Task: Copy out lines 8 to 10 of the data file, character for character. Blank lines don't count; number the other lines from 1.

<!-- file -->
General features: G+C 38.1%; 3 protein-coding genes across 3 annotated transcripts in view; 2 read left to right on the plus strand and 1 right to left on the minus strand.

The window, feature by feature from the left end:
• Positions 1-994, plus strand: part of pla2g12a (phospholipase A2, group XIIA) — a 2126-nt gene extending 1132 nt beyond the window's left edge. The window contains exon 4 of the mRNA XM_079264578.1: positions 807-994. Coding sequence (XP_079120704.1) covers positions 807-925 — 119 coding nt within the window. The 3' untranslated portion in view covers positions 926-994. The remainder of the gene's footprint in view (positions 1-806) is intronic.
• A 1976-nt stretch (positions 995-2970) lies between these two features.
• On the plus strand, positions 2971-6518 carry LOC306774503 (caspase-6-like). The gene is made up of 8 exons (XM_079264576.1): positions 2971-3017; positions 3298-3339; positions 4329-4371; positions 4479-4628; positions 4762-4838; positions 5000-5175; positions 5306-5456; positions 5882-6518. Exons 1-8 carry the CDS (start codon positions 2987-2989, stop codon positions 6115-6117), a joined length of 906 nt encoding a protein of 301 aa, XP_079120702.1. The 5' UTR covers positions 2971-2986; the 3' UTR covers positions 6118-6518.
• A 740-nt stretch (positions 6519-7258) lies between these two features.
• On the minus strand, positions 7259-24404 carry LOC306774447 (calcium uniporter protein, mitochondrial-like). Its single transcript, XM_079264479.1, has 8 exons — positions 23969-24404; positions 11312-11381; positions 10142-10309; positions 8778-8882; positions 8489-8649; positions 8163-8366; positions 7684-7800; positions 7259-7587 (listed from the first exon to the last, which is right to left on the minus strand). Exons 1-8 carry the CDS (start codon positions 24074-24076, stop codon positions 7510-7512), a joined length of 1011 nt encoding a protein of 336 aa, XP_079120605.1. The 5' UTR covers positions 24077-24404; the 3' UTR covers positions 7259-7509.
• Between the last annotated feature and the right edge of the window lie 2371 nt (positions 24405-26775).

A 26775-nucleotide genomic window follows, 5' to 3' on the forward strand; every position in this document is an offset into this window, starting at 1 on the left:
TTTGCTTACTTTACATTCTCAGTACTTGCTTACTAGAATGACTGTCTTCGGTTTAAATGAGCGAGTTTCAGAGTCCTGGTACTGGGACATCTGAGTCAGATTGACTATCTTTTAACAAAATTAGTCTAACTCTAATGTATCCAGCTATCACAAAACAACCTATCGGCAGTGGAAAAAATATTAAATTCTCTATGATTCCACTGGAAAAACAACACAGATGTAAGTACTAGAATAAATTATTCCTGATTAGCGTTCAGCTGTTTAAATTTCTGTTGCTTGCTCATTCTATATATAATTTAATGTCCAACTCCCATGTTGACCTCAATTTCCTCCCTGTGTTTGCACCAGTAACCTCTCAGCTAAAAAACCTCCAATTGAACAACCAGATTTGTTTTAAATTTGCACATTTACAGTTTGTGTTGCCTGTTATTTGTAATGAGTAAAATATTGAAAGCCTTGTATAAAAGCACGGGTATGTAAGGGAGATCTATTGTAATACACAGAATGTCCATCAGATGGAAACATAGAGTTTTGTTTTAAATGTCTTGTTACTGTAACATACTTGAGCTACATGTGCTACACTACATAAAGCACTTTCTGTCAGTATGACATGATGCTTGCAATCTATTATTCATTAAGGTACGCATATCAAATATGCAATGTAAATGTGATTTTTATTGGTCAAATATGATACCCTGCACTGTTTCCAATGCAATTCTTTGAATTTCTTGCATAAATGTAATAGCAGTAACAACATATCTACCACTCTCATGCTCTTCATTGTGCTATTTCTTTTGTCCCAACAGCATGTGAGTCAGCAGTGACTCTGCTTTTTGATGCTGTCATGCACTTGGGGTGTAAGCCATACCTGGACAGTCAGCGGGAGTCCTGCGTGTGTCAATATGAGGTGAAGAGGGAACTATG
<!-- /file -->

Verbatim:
• Between the last annotated feature and the right edge of the window lie 2371 nt (positions 24405-26775).

A 26775-nucleotide genomic window follows, 5' to 3' on the forward strand; every position in this document is an offset into this window, starting at 1 on the left:
TTTGCTTACTTTACATTCTCAGTACTTGCTTACTAGAATGACTGTCTTCGGTTTAAATGAGCGAGTTTCAGAGTCCTGGTACTGGGACATCTGAGTCAGATTGACTATCTTTTAACAAAATTAGTCTAACTCTAATGTATCCAGCTATCACAAAACAACCTATCGGCAGTGGAAAAAATATTAAATTCTCTATGATTCCACTGGAAAAACAACACAGATGTAAGTACTAGAATAAATTATTCCTGATTAGCGTTCAGCTGTTTAAATTTCTGTTGCTTGCTCATTCTATATATAATTTAATGTCCAACTCCCATGTTGACCTCAATTTCCTCCCTGTGTTTGCACCAGTAACCTCTCAGCTAAAAAACCTCCAATTGAACAACCAGATTTGTTTTAAATTTGCACATTTACAGTTTGTGTTGCCTGTTATTTGTAATGAGTAAAATATTGAAAGCCTTGTATAAAAGCACGGGTATGTAAGGGAGATCTATTGTAATACACAGAATGTCCATCAGATGGAAACATAGAGTTTTGTTTTAAATGTCTTGTTACTGTAACATACTTGAGCTACATGTGCTACACTACATAAAGCACTTTCTGTCAGTATGACATGATGCTTGCAATCTATTATTCATTAAGGTACGCATATCAAATATGCAATGTAAATGTGATTTTTATTGGTCAAATATGATACCCTGCACTGTTTCCAATGCAATTCTTTGAATTTCTTGCATAAATGTAATAGCAGTAACAACATATCTACCACTCTCATGCTCTTCATTGTGCTATTTCTTTTGTCCCAACAGCATGTGAGTCAGCAGTGACTCTGCTTTTTGATGCTGTCATGCACTTGGGGTGTAAGCCATACCTGGACAGTCAGCGGGAGTCCTGCGTGTGTCAATATGAGGTGAAGAGGGAACTATG